2) As a result of and directly opposite this impact site, massive volcanic activity occurs on Olympus Mons.
3) The impact and subsequent eruption are so devistating that the water is evaporated into the atmosphere.
4) A nuclear winter scenerio ensues and the atmospheric water is settled at the poles while any remaining surface water is frozen.
5) Continued Olympus eruptions serve to build the mountain to tremendous heights with further eruptions causing atmospheric pressure to drop due to loss to space.
6) these very eruptions cause volcanic rocks to be blasted to such an altitude that they fall over the Gusev crater area and any place else within 1000 mile radius. (farther??? possibly)

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Typo in text: "Mar's northern hemisphere"

Post by keshlam » Tue May 16, 2006 12:50 am

Try either Mars' or Mars's.

(Although I do know someone named Mar, commenting about the amount of sunlight reaching an individual's northern hemisphere is generally considered impolite...)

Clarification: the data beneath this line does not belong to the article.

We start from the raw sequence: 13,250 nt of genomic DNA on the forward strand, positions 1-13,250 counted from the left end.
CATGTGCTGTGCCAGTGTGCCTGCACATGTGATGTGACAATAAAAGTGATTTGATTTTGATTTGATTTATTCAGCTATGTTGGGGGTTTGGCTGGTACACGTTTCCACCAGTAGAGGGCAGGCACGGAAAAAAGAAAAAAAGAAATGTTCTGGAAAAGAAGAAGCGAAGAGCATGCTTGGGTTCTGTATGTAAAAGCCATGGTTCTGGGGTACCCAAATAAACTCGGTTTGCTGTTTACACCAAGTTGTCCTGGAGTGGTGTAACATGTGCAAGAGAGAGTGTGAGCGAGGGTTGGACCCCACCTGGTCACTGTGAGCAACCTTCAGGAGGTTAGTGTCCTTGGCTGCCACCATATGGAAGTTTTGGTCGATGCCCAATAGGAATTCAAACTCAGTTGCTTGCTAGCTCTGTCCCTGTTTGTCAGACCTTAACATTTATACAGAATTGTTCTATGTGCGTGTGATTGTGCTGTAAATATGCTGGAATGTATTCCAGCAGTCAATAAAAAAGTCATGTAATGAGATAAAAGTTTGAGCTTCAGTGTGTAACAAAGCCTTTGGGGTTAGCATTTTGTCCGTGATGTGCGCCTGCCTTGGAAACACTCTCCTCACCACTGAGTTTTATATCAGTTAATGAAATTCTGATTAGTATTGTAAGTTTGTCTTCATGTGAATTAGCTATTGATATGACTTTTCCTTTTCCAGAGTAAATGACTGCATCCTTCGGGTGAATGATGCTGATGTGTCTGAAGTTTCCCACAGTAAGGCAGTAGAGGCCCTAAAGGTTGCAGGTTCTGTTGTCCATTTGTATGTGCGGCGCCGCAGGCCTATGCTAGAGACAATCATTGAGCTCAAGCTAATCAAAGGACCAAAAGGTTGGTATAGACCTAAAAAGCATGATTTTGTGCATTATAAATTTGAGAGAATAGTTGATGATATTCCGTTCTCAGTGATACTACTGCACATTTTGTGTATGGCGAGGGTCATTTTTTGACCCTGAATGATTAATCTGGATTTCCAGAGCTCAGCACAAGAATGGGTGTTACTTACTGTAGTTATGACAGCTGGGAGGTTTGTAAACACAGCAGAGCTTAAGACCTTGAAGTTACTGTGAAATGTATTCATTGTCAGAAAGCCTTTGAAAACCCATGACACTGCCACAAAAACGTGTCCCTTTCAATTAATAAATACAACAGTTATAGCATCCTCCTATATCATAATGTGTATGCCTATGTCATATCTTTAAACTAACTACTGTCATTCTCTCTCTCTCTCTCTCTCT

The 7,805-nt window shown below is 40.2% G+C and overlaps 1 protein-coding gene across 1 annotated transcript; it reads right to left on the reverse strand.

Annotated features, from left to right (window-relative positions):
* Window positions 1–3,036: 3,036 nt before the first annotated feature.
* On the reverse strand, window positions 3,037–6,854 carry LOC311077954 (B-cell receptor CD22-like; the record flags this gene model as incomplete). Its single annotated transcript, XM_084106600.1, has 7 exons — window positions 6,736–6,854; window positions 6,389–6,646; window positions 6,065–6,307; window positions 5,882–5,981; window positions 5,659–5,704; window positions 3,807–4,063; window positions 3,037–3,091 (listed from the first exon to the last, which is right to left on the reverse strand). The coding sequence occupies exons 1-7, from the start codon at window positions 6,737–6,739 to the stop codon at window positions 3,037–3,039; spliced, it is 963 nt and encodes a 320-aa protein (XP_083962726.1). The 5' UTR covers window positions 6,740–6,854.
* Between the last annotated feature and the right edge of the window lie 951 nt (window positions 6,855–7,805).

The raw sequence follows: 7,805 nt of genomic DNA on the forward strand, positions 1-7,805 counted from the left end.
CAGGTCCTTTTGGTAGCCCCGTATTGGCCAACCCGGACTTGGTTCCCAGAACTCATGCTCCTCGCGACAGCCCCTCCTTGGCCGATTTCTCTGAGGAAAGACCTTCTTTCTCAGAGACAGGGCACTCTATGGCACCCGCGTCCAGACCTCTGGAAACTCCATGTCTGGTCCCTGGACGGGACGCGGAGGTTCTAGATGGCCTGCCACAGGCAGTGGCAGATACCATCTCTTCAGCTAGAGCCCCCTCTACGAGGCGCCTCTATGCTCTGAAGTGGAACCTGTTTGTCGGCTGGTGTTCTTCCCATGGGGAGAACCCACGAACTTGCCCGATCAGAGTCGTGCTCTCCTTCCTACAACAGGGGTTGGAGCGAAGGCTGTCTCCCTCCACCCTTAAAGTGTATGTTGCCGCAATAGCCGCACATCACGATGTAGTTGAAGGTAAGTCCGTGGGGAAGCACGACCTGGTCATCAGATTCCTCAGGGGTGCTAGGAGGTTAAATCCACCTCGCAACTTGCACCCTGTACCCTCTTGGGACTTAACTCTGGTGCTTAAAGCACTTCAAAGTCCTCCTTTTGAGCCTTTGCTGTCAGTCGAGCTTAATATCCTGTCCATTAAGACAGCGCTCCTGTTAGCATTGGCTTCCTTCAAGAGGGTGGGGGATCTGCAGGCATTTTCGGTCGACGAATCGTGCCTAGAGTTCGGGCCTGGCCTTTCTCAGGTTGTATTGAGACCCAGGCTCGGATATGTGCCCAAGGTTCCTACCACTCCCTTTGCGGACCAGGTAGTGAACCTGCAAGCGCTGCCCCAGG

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Post by harry » Tue May 16, 2006 9:24 am

Hello All

Response to aichip
I'm not a specialist in this field. In my opinion
First, where is the volcano that produced these rocks? Looking at the maps, I see no local volcano so it makes me wonder how they got deposited on top of lower sediments at all
.

The volcano may have been eroded over time. We mayhave to look at the volcanic activity study.
Second, how did these chunks get uphill? If Mars is (and has been) tectonically dead, then the ground level has remained constant for many billions of years. Therefore, the sediments were emplaced long before the eruption that produced these vesicular rocks. But if that is the case, there must have been quite a lava flow, yet most of that would be expected to be downhill.